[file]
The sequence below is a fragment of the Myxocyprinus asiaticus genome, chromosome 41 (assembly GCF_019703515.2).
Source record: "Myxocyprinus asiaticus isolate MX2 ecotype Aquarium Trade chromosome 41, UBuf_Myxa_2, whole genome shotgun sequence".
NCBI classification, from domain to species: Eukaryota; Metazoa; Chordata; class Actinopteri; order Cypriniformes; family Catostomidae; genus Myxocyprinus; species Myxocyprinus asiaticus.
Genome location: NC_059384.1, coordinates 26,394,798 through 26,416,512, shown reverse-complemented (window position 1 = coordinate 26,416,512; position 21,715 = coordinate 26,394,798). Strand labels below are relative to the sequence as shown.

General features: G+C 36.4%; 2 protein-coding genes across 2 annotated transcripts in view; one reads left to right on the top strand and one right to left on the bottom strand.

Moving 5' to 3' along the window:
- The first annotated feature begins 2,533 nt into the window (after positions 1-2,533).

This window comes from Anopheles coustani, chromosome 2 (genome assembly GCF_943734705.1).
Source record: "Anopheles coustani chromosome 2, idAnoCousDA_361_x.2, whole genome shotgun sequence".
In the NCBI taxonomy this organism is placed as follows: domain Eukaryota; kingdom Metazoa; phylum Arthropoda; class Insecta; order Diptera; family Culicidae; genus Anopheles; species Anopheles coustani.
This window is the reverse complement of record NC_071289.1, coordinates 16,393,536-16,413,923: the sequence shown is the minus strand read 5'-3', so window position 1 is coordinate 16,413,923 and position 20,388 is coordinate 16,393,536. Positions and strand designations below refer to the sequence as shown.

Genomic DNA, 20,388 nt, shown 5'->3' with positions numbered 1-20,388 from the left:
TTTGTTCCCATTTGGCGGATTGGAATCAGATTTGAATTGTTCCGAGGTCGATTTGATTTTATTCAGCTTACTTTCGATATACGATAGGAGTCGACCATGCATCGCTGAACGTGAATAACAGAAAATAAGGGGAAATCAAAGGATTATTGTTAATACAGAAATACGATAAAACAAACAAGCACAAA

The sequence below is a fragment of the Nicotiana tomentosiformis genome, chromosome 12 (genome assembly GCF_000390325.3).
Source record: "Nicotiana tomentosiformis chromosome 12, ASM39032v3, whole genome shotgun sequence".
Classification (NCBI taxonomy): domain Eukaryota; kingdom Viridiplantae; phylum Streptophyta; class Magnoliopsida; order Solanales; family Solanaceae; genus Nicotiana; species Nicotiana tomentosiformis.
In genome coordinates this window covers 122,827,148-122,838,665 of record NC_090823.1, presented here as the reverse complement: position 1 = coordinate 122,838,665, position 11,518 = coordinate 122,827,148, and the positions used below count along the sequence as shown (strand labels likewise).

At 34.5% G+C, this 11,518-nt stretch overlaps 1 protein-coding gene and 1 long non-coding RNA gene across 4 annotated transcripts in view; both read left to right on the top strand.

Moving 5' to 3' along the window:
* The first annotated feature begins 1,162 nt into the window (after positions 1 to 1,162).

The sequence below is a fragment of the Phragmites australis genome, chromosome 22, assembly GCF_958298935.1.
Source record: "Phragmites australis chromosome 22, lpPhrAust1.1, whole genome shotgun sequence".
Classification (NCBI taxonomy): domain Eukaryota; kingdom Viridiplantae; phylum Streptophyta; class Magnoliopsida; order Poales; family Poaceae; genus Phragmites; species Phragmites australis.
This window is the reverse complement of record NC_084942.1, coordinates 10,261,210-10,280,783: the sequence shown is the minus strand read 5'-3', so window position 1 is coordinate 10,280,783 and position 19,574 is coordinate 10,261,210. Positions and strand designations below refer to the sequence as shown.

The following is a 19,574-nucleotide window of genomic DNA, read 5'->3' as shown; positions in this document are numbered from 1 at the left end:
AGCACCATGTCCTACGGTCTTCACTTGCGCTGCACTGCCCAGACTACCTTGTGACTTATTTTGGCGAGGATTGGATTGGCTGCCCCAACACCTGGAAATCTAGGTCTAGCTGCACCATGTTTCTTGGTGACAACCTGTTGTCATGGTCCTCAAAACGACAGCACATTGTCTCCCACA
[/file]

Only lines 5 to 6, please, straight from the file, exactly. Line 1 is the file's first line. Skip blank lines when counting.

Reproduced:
General features: G+C 36.4%; 2 protein-coding genes across 2 annotated transcripts in view; one reads left to right on the top strand and one right to left on the bottom strand.

Moving 5' to 3' along the window: